July 14

It's National Mac And Cheese Day

The French Revolution. Mac and Cheese. Pâté. Chops Creek. Coriander. Maytag And His Blue Cheese. Carvel Ice Cream.

Vive La France!

This is Bastille Day, the French version of the Fourth of July, commemorating the end of the monarchy (for the moment) and the beginning of the French Republic in 1789. Their Revolution had far worse effects than ours did, but the ancien regime it overthrew was much more oppressive than what America had to deal with. It would be awhile before the aristocrats would be gone for good. France still had Napoleon in its unfortunate future.The French Revolution is often credited for the genesis of the restaurant as we know it. When the nobles were beheaded, the chefs who worked for them had to go out on their own. Then, the only places one would eat outside the home were inns and pubs, but these were strictly for subsistence. The idea of cooking and serving grand food for whoever wanted to pay for it was revolutionary. A friend and fellow food writer had a good line about France: "It's the mother of us all." That's certainly true in New Orleans. Creole cuisine is founded on French cookery, and although we've come far enough that it's unique to this place, we can't deny where it came from.

Food Calendar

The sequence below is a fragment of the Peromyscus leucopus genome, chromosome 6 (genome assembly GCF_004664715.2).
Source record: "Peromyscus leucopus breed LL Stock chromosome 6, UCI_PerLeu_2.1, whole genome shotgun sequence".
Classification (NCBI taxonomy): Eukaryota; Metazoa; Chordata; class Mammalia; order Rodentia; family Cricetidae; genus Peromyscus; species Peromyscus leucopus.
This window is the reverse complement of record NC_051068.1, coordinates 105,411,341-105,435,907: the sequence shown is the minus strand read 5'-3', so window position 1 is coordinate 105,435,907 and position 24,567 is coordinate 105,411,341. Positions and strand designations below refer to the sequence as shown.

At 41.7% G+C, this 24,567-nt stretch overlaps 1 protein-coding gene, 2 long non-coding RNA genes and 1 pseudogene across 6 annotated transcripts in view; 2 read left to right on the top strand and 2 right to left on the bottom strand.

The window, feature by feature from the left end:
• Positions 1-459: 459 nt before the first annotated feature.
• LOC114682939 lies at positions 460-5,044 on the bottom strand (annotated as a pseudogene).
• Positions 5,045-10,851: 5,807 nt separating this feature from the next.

Today is National Mac and Cheese Day. Arguably the least gourmet preparation of pasta, this lowly kid’s dish boasts wild popularity among all age groups and eateries, from cafeterias to high-end steakhouses. I say arguably, as I can’t condone the overuse of cheese as the sole qualifier for goodness of a dish, and yet my wife and daughter eat it wherever they see it. Pasta and cheese dishes have popped up in cookbooks since the 14th century, but it’s incarnation in the United States can be blamed on Thomas Jefferson, who became enamored of the notion of macaroni on a visit to France. He brought home recipes and a pasta machine to Monticello, and debuted a baked macaroni casserole at a state dinner in 1802.This is also International Pâté Day. "Pâté" in French comes from the same etymological root that gives us "pasta" in Italian and "paste" in English. The latter word explains the essence of pâté. It's a meat (or vegetable, fish, or other food) rendered into a spreadable consistency. There's lots of leeway; pâtés can have chunks or hard bits in them. Or they can be light, smooth mousses. The French have different names for all the possibilities, but pâté can cover them all generically.The first time I had pâté de foie gras, it reminded me of liver cheese, which I always enjoyed as a kid. Contrary to popular belief, not all pâtés are made with liver. But a lot of them do include liver as a main ingredient, and those are the most popular. It's just the perfect meat to start with, because of its depth of flavor and smoothness when made into a forcemeat. The livers come from mammals (particularly pigs), but the most famous liver pâtés are those made from birds' livers. Pâté de foie gras is the smooth forcemeat of fattened goose or duck liver. Most pâtés contain a good bit of fat, both from the meat component as well as from butter.Pâtés begin a meal well, and that's when they're best served, at cool room temperature. Crackers or croutons usually come with them, so you can eat the spreadable kind. But the chunky ones--pâté de campagne, for example--can be eaten with a fork. A platter full of pâtés can easily have no two looking or tasting alike. It's a great start to a meal, the perfect partner to wine.